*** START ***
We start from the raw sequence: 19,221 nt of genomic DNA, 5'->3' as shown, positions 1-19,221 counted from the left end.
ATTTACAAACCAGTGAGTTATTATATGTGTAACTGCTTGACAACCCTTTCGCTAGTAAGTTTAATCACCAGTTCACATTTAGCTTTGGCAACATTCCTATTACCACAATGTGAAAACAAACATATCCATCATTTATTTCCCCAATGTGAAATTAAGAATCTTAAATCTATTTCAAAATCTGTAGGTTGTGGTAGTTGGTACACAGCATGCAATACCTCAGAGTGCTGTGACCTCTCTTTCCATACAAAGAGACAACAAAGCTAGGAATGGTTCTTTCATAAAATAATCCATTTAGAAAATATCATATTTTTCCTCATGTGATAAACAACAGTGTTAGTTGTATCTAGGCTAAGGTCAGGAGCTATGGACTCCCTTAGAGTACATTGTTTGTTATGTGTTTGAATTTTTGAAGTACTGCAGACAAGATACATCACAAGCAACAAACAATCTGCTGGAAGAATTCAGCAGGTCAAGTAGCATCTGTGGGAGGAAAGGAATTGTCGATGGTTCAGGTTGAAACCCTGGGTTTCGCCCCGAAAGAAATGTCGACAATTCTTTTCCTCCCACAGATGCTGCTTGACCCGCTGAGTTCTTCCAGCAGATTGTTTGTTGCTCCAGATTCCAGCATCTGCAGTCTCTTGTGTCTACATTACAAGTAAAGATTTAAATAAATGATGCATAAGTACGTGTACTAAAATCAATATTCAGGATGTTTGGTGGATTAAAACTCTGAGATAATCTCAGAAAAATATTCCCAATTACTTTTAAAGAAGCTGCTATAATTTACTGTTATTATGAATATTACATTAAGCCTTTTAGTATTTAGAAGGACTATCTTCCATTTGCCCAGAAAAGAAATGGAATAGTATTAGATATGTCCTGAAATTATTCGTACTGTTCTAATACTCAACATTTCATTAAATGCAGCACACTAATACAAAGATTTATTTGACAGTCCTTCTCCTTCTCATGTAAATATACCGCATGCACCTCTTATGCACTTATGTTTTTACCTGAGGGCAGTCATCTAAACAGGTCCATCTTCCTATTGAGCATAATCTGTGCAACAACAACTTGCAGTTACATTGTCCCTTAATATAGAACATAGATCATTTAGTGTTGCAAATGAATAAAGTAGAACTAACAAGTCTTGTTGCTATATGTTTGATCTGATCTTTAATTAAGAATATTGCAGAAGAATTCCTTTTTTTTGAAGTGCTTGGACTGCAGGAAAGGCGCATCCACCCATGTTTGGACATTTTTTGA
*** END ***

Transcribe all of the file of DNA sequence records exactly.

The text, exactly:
We start from the raw sequence: 19,221 nt of genomic DNA, 5'->3' as shown, positions 1-19,221 counted from the left end.
ATTTACAAACCAGTGAGTTATTATATGTGTAACTGCTTGACAACCCTTTCGCTAGTAAGTTTAATCACCAGTTCACATTTAGCTTTGGCAACATTCCTATTACCACAATGTGAAAACAAACATATCCATCATTTATTTCCCCAATGTGAAATTAAGAATCTTAAATCTATTTCAAAATCTGTAGGTTGTGGTAGTTGGTACACAGCATGCAATACCTCAGAGTGCTGTGACCTCTCTTTCCATACAAAGAGACAACAAAGCTAGGAATGGTTCTTTCATAAAATAATCCATTTAGAAAATATCATATTTTTCCTCATGTGATAAACAACAGTGTTAGTTGTATCTAGGCTAAGGTCAGGAGCTATGGACTCCCTTAGAGTACATTGTTTGTTATGTGTTTGAATTTTTGAAGTACTGCAGACAAGATACATCACAAGCAACAAACAATCTGCTGGAAGAATTCAGCAGGTCAAGTAGCATCTGTGGGAGGAAAGGAATTGTCGATGGTTCAGGTTGAAACCCTGGGTTTCGCCCCGAAAGAAATGTCGACAATTCTTTTCCTCCCACAGATGCTGCTTGACCCGCTGAGTTCTTCCAGCAGATTGTTTGTTGCTCCAGATTCCAGCATCTGCAGTCTCTTGTGTCTACATTACAAGTAAAGATTTAAATAAATGATGCATAAGTACGTGTACTAAAATCAATATTCAGGATGTTTGGTGGATTAAAACTCTGAGATAATCTCAGAAAAATATTCCCAATTACTTTTAAAGAAGCTGCTATAATTTACTGTTATTATGAATATTACATTAAGCCTTTTAGTATTTAGAAGGACTATCTTCCATTTGCCCAGAAAAGAAATGGAATAGTATTAGATATGTCCTGAAATTATTCGTACTGTTCTAATACTCAACATTTCATTAAATGCAGCACACTAATACAAAGATTTATTTGACAGTCCTTCTCCTTCTCATGTAAATATACCGCATGCACCTCTTATGCACTTATGTTTTTACCTGAGGGCAGTCATCTAAACAGGTCCATCTTCCTATTGAGCATAATCTGTGCAACAACAACTTGCAGTTACATTGTCCCTTAATATAGAACATAGATCATTTAGTGTTGCAAATGAATAAAGTAGAACTAACAAGTCTTGTTGCTATATGTTTGATCTGATCTTTAATTAAGAATATTGCAGAAGAATTCCTTTTTTTTGAAGTGCTTGGACTGCAGGAAAGGCGCATCCACCCATGTTTGGACATTTTTTGA